An incredible natural phenomenon or a photography con? Here’s the truth about the northern lights from someone who’s seen them many times from land, at sea, and in the air.
Most commonly visible in high-latitude regions such as Scandinavia, Canada, and Russia, the aurora borealis or northern lights have captivated and inspired countless generations with their beauty.
Thanks to spectacular photography and video, many people around the world dream of seeing the aurora borealis. People travel to Norway from as far away as China just to see the famous northern lights.
I’ve spent a lot of time in the last few years on northern lights tours and cruises. I notice the same thing, time and time again.
Some people seeing the aurora for the first time are astounded, whereas others are totally underwhelmed. Yet we're all looking at the exact same thing. So, how can that be? What exactly is going on?
A natural phenomenon
For me, it’s all about expectations. There’s no doubt that the aurora borealis is a wonderful natural phenomenon. But that's just it. It is natural. That means there is always going to be significant variation in its strength, movement and colours.
The lights can vary from a very pale green that barely moves, to an intense green with flickers of pinks and purple that shimmers like a curtain or a ribbon, or even leaps across the sky.
To try and illustrate this point, I often ask people to think of rain. Whether you experience a brief rainshower or a torrential downpour, you're still experiencing the same thing, just at a different intensity.
Expectations vs. reality
Regardless of the aurora intensity, there are many issues affecting how we see the lights, not least our own eyes. How we individually perceive light can differ from person to person. Our sight also depends on so many other factors including how long you spend in the darkness before the aurora appears.
But by far the biggest issue is photography. Modern cameras and professional smartphones can capture the intensity of the lights far better than the human eye can, just as they can with any other light source at night.
This creates somewhat unrealistic expectations among casual tourists who have only ever seen a fantastic image and don't know anything else about the aurora.
So, this article is my attempt to explain what the aurora really looks like. I want to help you manage your expectations so you make the most of your own northern lights hunt.
Grab something warm to drink (it's good practice for your aurora hunt) and let's get going.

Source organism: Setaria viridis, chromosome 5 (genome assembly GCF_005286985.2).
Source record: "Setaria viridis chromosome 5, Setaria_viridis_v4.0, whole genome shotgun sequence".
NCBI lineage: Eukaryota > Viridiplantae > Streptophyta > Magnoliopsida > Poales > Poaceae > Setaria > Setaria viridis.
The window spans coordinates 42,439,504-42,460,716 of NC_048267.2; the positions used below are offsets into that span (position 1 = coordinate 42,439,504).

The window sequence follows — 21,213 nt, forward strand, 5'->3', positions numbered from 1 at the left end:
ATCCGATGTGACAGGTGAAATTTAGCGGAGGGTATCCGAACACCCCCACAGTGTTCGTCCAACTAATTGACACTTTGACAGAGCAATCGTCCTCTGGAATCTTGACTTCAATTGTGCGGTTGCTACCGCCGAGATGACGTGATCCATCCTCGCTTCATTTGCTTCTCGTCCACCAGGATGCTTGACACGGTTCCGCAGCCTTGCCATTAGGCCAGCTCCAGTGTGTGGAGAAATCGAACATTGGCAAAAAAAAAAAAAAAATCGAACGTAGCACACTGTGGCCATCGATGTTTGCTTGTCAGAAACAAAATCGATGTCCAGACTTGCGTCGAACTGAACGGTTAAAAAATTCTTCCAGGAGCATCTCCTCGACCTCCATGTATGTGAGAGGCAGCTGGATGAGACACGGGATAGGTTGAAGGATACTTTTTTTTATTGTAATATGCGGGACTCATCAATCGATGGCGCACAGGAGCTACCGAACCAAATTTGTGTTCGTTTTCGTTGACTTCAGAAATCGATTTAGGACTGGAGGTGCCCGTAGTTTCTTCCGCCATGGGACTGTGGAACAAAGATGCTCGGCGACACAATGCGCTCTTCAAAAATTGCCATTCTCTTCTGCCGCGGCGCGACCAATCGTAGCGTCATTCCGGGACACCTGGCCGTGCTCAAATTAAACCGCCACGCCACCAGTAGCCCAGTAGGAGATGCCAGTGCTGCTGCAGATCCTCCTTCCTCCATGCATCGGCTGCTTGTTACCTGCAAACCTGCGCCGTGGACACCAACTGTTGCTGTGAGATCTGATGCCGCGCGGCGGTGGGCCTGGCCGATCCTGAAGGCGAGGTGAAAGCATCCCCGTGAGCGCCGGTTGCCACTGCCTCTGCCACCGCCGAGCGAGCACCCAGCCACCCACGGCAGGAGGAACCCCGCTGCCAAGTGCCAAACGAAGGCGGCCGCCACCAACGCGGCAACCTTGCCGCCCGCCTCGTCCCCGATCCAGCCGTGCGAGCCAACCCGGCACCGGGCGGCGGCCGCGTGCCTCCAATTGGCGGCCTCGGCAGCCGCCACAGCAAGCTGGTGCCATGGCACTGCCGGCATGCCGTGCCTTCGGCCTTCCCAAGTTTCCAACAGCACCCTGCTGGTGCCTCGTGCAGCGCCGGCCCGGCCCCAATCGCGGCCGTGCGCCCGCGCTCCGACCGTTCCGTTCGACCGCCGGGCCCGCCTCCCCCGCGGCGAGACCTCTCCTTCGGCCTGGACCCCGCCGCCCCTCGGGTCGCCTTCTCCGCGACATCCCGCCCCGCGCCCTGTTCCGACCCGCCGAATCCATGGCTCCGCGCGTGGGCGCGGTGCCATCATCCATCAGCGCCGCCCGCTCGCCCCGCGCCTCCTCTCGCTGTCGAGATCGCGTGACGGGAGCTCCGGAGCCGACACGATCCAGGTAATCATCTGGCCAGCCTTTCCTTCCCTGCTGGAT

An introduction to the northern lights
Dancing across the polar skies, these shimmering curtains or ribbons of light usually appear green, but can appear in vibrant hues of pink, purple, and sometimes even red.
While they may seem otherworldly, the science behind the northern lights is very much rooted in the intricate dance between the sun and Earth.
The phenomenon begins with the sun. During solar storms, the sun releases charged particles, primarily electrons and protons. These particles are carried by the solar wind and, upon reaching Earth, collide with the gases in our planet's atmosphere, particularly oxygen and nitrogen.
These collisions cause the gas molecules to emit light, producing the radiant displays we see in the sky. The collisions occur high up in our atmosphere. That's why thick cloud cover will obscure the lights.
Understand the human eye
Human eyes are different. Having wore corrective lenses all my life, I always knew this. But it didn't quite click until one of my recent northern lights cruises.
I was stood out on a quiet part of the deck watching the lights reappear after a few minutes of nothing. Next to me was a woman grumbling under her breath. I excitedly asked if she's ever seen the purple lights like this before.
She looked me as if I was an alien, saying “what are you talking about? I can't even see green. It just looks like a cloud to me!”
I looked back at the sky. There was a shimmering green aurora with purple edges. It was far from a vivid display, but it was clear enough to me.
I encouraged her to put her hands either side of her eyes, blocking out the little artificial light from the deck. She tried that for two seconds, huffed, and went inside.
For a moment, I thought my mind might be playing tricks on me. So I took out my phone and snapped a picture. The photo clearly showed a green ribbon with purple edges.
I'll write much more on photography later, but first it's important to understand what's going on with the human eye.
How we see in the darkness
Consider this. When you wake up in the middle of the night, you'll not be able to see anything, assuming there is no or very little light source. But after a few minutes or so, your eyes begin to make out the outlines of your bedroom furniture.